Iridium appoints new CEO as data service launch looms

The pheonix-like Iridium Satellite has appointed a new chief executive, replacing the man responsible for rescuing the operator from a firey fate.

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By  Alex Marklew Published  April 27, 2001

The resurrection of satellite phone provider Iridium is continuing apace, with the appointment of telecom industry veteran Gino Picasso as its new chief executive.

Picasso, who has been in the business for 20 years, replaces Dan Colussy who will remain as chairman.

Colussy is credited with saving the Iridium network from destruction after the system’s former owners, led by Motorola, announced that they would let the satellites burn up in the atmosphere.

The network cost over US $7 billion to create, but Coullsy managed to acquire it for the relatively small price of $25 million last autumn.

Picasso joins Iridium from ACE COMM, where he was president and chief operating officer.

“Iridium has always intrigued me,” he said.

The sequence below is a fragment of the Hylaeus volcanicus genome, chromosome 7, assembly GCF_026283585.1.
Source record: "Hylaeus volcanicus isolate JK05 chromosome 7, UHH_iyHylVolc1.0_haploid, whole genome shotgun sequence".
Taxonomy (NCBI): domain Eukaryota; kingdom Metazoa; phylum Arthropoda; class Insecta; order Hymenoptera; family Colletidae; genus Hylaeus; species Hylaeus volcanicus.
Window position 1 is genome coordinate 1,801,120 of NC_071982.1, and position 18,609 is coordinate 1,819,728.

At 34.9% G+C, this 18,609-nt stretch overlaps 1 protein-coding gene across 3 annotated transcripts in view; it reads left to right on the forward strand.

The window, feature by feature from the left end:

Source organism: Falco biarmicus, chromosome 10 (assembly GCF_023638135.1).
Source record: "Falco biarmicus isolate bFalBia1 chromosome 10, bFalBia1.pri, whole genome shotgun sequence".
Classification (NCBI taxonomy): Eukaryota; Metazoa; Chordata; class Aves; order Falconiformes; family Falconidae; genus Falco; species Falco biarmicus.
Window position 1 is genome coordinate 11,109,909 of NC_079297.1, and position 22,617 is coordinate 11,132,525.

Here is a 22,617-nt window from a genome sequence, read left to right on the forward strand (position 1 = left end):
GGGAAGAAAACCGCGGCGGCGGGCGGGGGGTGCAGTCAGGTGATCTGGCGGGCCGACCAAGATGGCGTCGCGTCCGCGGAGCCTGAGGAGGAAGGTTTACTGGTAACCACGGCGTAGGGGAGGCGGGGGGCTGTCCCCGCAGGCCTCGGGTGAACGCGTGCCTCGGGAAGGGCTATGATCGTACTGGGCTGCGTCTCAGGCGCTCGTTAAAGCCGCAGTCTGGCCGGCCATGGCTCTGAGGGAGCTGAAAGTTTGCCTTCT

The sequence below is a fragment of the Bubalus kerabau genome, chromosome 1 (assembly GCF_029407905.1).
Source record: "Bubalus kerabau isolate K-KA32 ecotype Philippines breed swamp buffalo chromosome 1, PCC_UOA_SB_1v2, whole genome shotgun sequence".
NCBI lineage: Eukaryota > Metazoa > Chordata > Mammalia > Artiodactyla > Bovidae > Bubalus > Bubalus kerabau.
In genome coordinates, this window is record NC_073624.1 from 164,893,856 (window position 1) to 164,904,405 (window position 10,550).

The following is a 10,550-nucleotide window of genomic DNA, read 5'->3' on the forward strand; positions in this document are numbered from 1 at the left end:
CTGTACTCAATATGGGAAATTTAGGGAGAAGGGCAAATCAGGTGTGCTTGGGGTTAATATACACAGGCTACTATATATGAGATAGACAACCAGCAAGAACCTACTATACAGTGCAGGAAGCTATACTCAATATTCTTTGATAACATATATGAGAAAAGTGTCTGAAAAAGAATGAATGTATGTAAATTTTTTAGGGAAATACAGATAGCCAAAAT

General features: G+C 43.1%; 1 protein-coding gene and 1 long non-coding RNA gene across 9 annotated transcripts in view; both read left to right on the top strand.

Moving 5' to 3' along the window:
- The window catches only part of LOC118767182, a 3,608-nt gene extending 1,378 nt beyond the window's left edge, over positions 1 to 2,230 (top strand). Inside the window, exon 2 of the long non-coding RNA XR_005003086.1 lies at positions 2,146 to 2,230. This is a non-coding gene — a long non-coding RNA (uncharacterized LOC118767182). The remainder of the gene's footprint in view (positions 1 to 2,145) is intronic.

“Now, with virtually no debt and a well-focussed vertical market strategy, Iridium can deliver on a vision of providing cost-effective global communications services for businesses that operate in remote locations.”

The new-look Iridium launched commercial voice services on March 30th this year, with data set to follow at the start of June.

High call costs were blamed for the low uptake of the original Iridium services, but that shouldn’t be a problem for the new company – it expects satellite calls to be less than $1.50 a minute.

However, with handsets costing at least $1,000, there may still be tough times ahead for the only phone company capable of covering the whole of the planet.

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